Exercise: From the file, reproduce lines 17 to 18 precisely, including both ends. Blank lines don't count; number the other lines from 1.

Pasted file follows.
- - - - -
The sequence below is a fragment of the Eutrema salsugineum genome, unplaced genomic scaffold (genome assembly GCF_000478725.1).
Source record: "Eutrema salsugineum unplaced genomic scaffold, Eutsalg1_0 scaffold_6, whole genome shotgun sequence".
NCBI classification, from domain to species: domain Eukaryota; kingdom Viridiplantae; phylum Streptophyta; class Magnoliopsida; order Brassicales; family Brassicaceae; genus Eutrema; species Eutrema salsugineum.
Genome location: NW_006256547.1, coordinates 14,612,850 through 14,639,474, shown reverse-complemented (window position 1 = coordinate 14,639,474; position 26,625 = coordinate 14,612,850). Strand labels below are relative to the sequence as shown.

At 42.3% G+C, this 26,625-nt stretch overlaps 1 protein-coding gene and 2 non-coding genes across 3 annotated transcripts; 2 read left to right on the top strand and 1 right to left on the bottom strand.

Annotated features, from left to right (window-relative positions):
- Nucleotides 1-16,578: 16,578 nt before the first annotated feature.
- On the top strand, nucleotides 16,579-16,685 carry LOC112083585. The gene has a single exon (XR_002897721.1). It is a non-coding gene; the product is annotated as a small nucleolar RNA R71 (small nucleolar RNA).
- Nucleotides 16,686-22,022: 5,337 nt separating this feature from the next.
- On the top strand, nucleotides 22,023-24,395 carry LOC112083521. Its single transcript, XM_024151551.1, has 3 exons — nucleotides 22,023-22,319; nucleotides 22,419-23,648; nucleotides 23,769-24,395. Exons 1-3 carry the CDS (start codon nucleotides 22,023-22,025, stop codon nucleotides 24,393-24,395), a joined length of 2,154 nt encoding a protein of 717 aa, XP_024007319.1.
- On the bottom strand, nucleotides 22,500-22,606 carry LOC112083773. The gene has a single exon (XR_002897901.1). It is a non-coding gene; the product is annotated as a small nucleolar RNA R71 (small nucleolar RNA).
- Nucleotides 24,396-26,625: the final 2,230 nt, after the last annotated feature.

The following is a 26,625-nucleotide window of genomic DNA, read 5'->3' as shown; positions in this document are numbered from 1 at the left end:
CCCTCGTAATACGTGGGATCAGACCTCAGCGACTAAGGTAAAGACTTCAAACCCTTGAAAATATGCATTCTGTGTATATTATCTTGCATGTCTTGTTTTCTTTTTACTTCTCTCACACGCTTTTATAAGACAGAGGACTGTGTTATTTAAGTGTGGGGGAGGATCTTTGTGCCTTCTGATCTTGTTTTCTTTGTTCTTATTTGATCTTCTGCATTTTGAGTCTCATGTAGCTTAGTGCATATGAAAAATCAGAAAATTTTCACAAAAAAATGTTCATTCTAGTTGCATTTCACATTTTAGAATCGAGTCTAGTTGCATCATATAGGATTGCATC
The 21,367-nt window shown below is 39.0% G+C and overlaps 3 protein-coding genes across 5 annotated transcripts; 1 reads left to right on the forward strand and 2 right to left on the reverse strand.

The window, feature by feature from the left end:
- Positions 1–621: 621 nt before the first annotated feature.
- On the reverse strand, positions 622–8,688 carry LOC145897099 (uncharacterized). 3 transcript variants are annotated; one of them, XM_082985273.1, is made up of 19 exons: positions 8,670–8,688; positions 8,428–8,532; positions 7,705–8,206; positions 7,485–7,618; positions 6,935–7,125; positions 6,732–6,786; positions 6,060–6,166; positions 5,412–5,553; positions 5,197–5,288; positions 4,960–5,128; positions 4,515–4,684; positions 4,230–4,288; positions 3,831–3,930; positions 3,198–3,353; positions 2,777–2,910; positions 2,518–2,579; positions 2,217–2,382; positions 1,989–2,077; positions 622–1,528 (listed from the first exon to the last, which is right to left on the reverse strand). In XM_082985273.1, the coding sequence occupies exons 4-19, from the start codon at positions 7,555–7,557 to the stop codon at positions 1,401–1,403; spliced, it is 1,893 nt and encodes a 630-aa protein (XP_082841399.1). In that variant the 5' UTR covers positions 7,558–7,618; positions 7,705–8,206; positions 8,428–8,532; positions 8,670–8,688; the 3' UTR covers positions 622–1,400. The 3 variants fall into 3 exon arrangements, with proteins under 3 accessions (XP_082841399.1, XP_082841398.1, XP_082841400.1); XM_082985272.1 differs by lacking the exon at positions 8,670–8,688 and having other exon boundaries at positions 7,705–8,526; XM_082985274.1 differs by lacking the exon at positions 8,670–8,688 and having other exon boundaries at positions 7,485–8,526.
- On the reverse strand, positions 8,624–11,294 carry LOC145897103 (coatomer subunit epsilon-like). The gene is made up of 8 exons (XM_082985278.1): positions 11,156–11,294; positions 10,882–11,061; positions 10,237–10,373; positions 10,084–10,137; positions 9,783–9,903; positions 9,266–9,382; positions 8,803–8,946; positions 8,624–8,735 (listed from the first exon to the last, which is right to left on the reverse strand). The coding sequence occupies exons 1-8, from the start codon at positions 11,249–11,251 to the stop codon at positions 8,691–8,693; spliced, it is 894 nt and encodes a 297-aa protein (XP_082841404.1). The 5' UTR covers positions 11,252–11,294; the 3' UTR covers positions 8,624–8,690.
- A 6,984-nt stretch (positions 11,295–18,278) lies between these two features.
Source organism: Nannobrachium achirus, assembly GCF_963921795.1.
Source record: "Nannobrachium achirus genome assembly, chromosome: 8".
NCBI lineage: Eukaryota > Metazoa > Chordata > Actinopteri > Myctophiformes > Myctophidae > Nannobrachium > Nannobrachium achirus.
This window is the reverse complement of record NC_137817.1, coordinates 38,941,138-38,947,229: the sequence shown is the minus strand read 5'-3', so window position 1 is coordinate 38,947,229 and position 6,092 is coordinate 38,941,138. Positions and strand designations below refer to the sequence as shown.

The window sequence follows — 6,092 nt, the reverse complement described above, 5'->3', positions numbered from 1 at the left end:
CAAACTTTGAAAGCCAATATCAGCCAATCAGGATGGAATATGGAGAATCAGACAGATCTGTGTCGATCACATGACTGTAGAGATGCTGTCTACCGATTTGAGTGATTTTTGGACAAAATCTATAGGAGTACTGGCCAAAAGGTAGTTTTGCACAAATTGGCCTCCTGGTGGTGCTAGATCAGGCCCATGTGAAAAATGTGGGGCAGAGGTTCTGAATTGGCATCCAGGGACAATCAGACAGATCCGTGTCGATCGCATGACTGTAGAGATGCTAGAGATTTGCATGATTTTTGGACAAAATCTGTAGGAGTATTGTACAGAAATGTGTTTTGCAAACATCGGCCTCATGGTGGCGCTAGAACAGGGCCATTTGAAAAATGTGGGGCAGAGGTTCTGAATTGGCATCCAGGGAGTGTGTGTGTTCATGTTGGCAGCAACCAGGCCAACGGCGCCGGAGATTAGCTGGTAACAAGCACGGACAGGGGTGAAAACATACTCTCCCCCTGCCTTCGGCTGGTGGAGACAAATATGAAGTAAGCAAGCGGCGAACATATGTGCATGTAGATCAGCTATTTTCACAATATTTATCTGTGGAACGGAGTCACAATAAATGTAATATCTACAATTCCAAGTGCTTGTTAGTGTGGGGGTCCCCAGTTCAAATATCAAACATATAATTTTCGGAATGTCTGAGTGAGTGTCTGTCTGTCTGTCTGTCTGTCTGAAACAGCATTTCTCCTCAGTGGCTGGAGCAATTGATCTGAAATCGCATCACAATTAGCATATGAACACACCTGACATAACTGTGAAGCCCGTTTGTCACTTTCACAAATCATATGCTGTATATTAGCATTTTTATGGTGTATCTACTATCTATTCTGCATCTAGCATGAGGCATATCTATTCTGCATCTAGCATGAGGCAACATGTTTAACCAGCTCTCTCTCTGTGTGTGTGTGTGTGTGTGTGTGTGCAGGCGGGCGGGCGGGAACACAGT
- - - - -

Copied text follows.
- Positions 1–621: 621 nt before the first annotated feature.
- On the reverse strand, positions 622–8,688 carry LOC145897099 (uncharacterized). 3 transcript variants are annotated; one of them, XM_082985273.1, is made up of 19 exons: positions 8,670–8,688; positions 8,428–8,532; positions 7,705–8,206; positions 7,485–7,618; positions 6,935–7,125; positions 6,732–6,786; positions 6,060–6,166; positions 5,412–5,553; positions 5,197–5,288; positions 4,960–5,128; positions 4,515–4,684; positions 4,230–4,288; positions 3,831–3,930; positions 3,198–3,353; positions 2,777–2,910; positions 2,518–2,579; positions 2,217–2,382; positions 1,989–2,077; positions 622–1,528 (listed from the first exon to the last, which is right to left on the reverse strand). In XM_082985273.1, the coding sequence occupies exons 4-19, from the start codon at positions 7,555–7,557 to the stop codon at positions 1,401–1,403; spliced, it is 1,893 nt and encodes a 630-aa protein (XP_082841399.1). In that variant the 5' UTR covers positions 7,558–7,618; positions 7,705–8,206; positions 8,428–8,532; positions 8,670–8,688; the 3' UTR covers positions 622–1,400. The 3 variants fall into 3 exon arrangements, with proteins under 3 accessions (XP_082841399.1, XP_082841398.1, XP_082841400.1); XM_082985272.1 differs by lacking the exon at positions 8,670–8,688 and having other exon boundaries at positions 7,705–8,526; XM_082985274.1 differs by lacking the exon at positions 8,670–8,688 and having other exon boundaries at positions 7,485–8,526.